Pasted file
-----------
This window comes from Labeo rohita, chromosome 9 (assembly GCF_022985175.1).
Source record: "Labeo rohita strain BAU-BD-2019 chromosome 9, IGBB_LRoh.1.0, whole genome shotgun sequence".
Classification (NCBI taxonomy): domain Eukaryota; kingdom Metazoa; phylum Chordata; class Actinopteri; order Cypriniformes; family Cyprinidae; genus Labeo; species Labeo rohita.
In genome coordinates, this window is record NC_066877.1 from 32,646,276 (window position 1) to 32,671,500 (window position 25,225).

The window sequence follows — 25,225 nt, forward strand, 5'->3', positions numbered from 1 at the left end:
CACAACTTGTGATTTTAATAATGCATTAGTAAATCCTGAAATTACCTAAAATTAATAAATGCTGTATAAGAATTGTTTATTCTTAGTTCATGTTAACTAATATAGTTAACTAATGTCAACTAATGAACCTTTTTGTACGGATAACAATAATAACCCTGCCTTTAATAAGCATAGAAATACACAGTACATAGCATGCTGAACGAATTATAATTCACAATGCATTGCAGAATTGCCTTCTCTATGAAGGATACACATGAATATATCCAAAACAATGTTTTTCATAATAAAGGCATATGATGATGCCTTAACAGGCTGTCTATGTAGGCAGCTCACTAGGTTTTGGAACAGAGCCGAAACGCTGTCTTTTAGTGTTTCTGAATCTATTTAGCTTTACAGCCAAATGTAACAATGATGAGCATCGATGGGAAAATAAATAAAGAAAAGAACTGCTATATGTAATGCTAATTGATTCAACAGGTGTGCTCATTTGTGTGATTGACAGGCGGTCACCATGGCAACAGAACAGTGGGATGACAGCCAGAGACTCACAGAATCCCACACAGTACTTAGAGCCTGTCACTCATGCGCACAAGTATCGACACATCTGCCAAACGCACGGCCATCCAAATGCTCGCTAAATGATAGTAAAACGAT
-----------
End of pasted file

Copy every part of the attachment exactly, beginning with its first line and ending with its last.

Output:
This window comes from Labeo rohita, chromosome 9 (assembly GCF_022985175.1).
Source record: "Labeo rohita strain BAU-BD-2019 chromosome 9, IGBB_LRoh.1.0, whole genome shotgun sequence".
Classification (NCBI taxonomy): domain Eukaryota; kingdom Metazoa; phylum Chordata; class Actinopteri; order Cypriniformes; family Cyprinidae; genus Labeo; species Labeo rohita.
In genome coordinates, this window is record NC_066877.1 from 32,646,276 (window position 1) to 32,671,500 (window position 25,225).

The window sequence follows — 25,225 nt, forward strand, 5'->3', positions numbered from 1 at the left end:
CACAACTTGTGATTTTAATAATGCATTAGTAAATCCTGAAATTACCTAAAATTAATAAATGCTGTATAAGAATTGTTTATTCTTAGTTCATGTTAACTAATATAGTTAACTAATGTCAACTAATGAACCTTTTTGTACGGATAACAATAATAACCCTGCCTTTAATAAGCATAGAAATACACAGTACATAGCATGCTGAACGAATTATAATTCACAATGCATTGCAGAATTGCCTTCTCTATGAAGGATACACATGAATATATCCAAAACAATGTTTTTCATAATAAAGGCATATGATGATGCCTTAACAGGCTGTCTATGTAGGCAGCTCACTAGGTTTTGGAACAGAGCCGAAACGCTGTCTTTTAGTGTTTCTGAATCTATTTAGCTTTACAGCCAAATGTAACAATGATGAGCATCGATGGGAAAATAAATAAAGAAAAGAACTGCTATATGTAATGCTAATTGATTCAACAGGTGTGCTCATTTGTGTGATTGACAGGCGGTCACCATGGCAACAGAACAGTGGGATGACAGCCAGAGACTCACAGAATCCCACACAGTACTTAGAGCCTGTCACTCATGCGCACAAGTATCGACACATCTGCCAAACGCACGGCCATCCAAATGCTCGCTAAATGATAGTAAAACGAT